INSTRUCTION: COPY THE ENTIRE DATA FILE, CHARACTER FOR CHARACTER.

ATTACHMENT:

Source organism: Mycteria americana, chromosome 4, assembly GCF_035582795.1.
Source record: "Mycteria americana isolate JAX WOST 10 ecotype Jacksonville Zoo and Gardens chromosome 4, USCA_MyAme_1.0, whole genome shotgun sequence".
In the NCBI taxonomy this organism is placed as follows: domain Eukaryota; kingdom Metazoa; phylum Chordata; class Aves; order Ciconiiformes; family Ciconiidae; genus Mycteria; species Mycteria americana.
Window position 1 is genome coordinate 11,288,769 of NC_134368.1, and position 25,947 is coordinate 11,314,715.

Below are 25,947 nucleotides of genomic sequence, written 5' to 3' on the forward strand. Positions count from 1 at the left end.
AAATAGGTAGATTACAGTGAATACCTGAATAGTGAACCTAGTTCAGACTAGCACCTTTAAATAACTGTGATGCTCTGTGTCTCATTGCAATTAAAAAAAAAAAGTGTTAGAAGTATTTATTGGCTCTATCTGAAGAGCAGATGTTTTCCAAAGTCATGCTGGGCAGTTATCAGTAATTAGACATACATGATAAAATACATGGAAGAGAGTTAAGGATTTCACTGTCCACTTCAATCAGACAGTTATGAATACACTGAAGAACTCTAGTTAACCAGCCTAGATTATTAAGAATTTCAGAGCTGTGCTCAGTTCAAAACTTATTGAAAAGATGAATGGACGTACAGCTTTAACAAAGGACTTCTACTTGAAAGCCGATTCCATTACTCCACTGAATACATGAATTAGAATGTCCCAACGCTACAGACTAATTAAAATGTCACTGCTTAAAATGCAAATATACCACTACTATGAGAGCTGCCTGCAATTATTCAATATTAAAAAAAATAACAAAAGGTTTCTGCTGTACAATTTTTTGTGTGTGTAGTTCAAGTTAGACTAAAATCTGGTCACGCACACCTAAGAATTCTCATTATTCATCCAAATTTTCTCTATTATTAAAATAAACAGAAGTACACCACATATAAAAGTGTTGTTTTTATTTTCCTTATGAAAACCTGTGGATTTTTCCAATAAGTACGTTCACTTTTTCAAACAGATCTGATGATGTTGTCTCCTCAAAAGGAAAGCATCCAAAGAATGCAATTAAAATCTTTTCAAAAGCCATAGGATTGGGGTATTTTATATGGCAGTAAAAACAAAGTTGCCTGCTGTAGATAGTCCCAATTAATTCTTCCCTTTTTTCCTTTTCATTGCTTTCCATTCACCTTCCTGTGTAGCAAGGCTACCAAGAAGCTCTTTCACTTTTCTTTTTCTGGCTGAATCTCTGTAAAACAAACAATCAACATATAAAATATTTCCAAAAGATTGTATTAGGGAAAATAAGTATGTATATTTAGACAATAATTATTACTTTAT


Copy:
Source organism: Mycteria americana, chromosome 4, assembly GCF_035582795.1.
Source record: "Mycteria americana isolate JAX WOST 10 ecotype Jacksonville Zoo and Gardens chromosome 4, USCA_MyAme_1.0, whole genome shotgun sequence".
In the NCBI taxonomy this organism is placed as follows: domain Eukaryota; kingdom Metazoa; phylum Chordata; class Aves; order Ciconiiformes; family Ciconiidae; genus Mycteria; species Mycteria americana.
Window position 1 is genome coordinate 11,288,769 of NC_134368.1, and position 25,947 is coordinate 11,314,715.

Below are 25,947 nucleotides of genomic sequence, written 5' to 3' on the forward strand. Positions count from 1 at the left end.
AAATAGGTAGATTACAGTGAATACCTGAATAGTGAACCTAGTTCAGACTAGCACCTTTAAATAACTGTGATGCTCTGTGTCTCATTGCAATTAAAAAAAAAAAGTGTTAGAAGTATTTATTGGCTCTATCTGAAGAGCAGATGTTTTCCAAAGTCATGCTGGGCAGTTATCAGTAATTAGACATACATGATAAAATACATGGAAGAGAGTTAAGGATTTCACTGTCCACTTCAATCAGACAGTTATGAATACACTGAAGAACTCTAGTTAACCAGCCTAGATTATTAAGAATTTCAGAGCTGTGCTCAGTTCAAAACTTATTGAAAAGATGAATGGACGTACAGCTTTAACAAAGGACTTCTACTTGAAAGCCGATTCCATTACTCCACTGAATACATGAATTAGAATGTCCCAACGCTACAGACTAATTAAAATGTCACTGCTTAAAATGCAAATATACCACTACTATGAGAGCTGCCTGCAATTATTCAATATTAAAAAAAATAACAAAAGGTTTCTGCTGTACAATTTTTTGTGTGTGTAGTTCAAGTTAGACTAAAATCTGGTCACGCACACCTAAGAATTCTCATTATTCATCCAAATTTTCTCTATTATTAAAATAAACAGAAGTACACCACATATAAAAGTGTTGTTTTTATTTTCCTTATGAAAACCTGTGGATTTTTCCAATAAGTACGTTCACTTTTTCAAACAGATCTGATGATGTTGTCTCCTCAAAAGGAAAGCATCCAAAGAATGCAATTAAAATCTTTTCAAAAGCCATAGGATTGGGGTATTTTATATGGCAGTAAAAACAAAGTTGCCTGCTGTAGATAGTCCCAATTAATTCTTCCCTTTTTTCCTTTTCATTGCTTTCCATTCACCTTCCTGTGTAGCAAGGCTACCAAGAAGCTCTTTCACTTTTCTTTTTCTGGCTGAATCTCTGTAAAACAAACAATCAACATATAAAATATTTCCAAAAGATTGTATTAGGGAAAATAAGTATGTATATTTAGACAATAATTATTACTTTAT